Today’s unemployment report for June was a mixed bag. As expected, the overall number went negative as 225,000 Census Bureau workers lost their temporary jobs. However, a gain of 83,000 private-sector jobs allowed the net loss to come down to 125,000 and the overall unemployment rate to decline slightly to 9.5%. That still failed to meet analysts expectations, however:
Total nonfarm payroll employment declined by 125,000 in June, and the unemployment rate edged down to 9.5 percent, the U.S. Bureau of Labor Statistics reported today. The decline in payroll employment reflected a decrease (-225,000) in the number of temporary employees working on Census 2010. Private-sector payroll employment edged up by 83,000.
Household Survey Data
Both the number of unemployed persons, at 14.6 million, and the unemployment rate, at 9.5 percent, edged down in June. (See table A-1.)
Among the major worker groups, the unemployment rate for adult women (7.8 percent) declined, while the rates for adult men (9.9 percent),
teenagers (25.7 percent), whites (8.6 percent), blacks (15.4 percent), and Hispanics (12.4 percent) showed little or no change. The jobless
rate for Asians was 7.7 percent, not seasonally adjusted. (See tables A-1, A-2, and A-3.)
In June, the number of long-term unemployed (those jobless for 27 weeks and over) was unchanged at 6.8 million. These individuals made up 45.5 percent of unemployed persons. (See table A-12.)
However, this explains the rate decrease:
The civilian labor force participation rate fell by 0.3 percentage point in June to 64.7 percent. The employment-population ratio, at 58.5 percent, edged down over the month. (See table A-1.) …
In June, about 2.6 million persons were marginally attached to the labor force, an increase of 415,000 from a year earlier. (The data are not seasonally adjusted.) These individuals were not in the labor force, wanted and were available for work, and had looked for a job sometime in the prior 12 months. They were not counted as unemployed because they had not searched for work in the 4 weeks preceding the survey. (See table A-16.)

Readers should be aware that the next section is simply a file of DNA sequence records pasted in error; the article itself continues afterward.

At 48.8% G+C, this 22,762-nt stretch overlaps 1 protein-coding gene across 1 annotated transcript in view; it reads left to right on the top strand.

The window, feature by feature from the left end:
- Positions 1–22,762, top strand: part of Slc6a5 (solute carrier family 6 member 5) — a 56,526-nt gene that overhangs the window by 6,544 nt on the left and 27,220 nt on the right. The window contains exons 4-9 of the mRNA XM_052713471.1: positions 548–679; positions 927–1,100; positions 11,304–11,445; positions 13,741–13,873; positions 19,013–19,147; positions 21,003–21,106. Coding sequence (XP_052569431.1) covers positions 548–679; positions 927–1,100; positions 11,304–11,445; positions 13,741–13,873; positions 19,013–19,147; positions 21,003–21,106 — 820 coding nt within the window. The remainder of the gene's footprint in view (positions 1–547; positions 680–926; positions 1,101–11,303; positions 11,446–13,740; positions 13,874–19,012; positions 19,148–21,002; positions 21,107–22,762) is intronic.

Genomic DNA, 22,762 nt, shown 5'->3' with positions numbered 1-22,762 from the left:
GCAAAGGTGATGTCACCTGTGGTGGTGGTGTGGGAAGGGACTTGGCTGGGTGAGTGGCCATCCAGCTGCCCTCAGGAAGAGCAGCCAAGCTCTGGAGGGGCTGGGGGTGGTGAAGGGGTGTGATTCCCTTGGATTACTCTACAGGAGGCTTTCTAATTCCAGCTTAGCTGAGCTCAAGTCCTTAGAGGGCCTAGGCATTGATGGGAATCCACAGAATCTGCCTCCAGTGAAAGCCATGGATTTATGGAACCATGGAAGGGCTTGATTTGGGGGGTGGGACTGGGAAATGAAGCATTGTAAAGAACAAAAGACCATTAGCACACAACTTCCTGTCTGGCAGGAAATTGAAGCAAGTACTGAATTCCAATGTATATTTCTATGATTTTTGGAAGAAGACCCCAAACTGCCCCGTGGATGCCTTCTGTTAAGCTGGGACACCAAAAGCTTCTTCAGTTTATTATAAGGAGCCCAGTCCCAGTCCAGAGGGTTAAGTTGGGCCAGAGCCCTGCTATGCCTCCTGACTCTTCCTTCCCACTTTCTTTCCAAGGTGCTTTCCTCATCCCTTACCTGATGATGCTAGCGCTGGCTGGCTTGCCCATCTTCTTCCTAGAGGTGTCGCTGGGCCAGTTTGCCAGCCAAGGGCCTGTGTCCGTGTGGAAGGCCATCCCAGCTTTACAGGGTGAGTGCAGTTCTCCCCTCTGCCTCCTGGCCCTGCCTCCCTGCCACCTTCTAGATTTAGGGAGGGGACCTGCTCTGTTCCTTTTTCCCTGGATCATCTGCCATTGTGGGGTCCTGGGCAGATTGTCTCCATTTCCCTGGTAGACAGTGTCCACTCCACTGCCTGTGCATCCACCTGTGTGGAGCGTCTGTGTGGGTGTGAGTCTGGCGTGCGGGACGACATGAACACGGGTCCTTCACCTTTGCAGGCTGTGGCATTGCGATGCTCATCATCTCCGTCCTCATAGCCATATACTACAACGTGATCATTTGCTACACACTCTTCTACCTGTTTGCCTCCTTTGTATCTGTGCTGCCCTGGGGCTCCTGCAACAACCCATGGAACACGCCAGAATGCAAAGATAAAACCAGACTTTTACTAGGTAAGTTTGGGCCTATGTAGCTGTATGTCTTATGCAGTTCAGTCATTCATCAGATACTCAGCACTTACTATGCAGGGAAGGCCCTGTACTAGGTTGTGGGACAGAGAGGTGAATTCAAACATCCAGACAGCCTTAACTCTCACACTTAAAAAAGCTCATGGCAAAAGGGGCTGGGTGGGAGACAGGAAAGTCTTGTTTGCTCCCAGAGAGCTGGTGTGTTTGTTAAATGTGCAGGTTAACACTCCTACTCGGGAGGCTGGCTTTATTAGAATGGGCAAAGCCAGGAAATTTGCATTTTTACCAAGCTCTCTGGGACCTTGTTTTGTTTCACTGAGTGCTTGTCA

Among the marginally attached, there were 1.2 million discouraged workers in June, up by 414,000 from a year earlier. (The data are not seasonally adjusted.) Discouraged workers are persons not currently looking for work because they believe no jobs are available for them. The remaining 1.4 million persons marginally attached to the labor force had not searched for work in the 4 weeks preceding the survey for reasons such as school attendance or family responsibilities. (See table A-16.)
In other words, the topline number declined because we still are seeing a flight from the overall work force. The number of people who have simply stopped looking for work keeps increasing, not decreasing.
Adding 83,000 private-sector jobs is better than the 41,000 added in May, but still not good enough to keep up with population increases. In order to maintain position as young Americans become eligible to join the work force, we have to add 100,000 jobs a month. Anything less means we are falling behind.
The Associated Press reports on this issue “unexpectedly” well:
Employers cut 125,000 jobs last month, the most since last October, the Labor Department said Friday. The loss was driven by the end of 225,000 temporary census jobs. Businesses added a net total of 83,000 workers, an improvement from May. But that’s also below March and April totals.
The nation has 7.9 million fewer private payroll jobs than it did when the recession began.
Analysts expected private payrolls to rise by about 110,000, according to Thomson Reuters. The report indicates that businesses are still reluctant to hire as the economy slowly recovers form the worst recession since the 1930s.
The unemployment rate fell as 652,000 people gave up on their job searches and left the labor force. People who are no longer looking for work aren’t counted as unemployed.
And when they come back into the workforce, they’ll make that topline number look worse than it otherwise would when job creation eventually begins. But that isn’t going to be any time soon, based on the fitful and weak economic growth we’ve seen so far this year.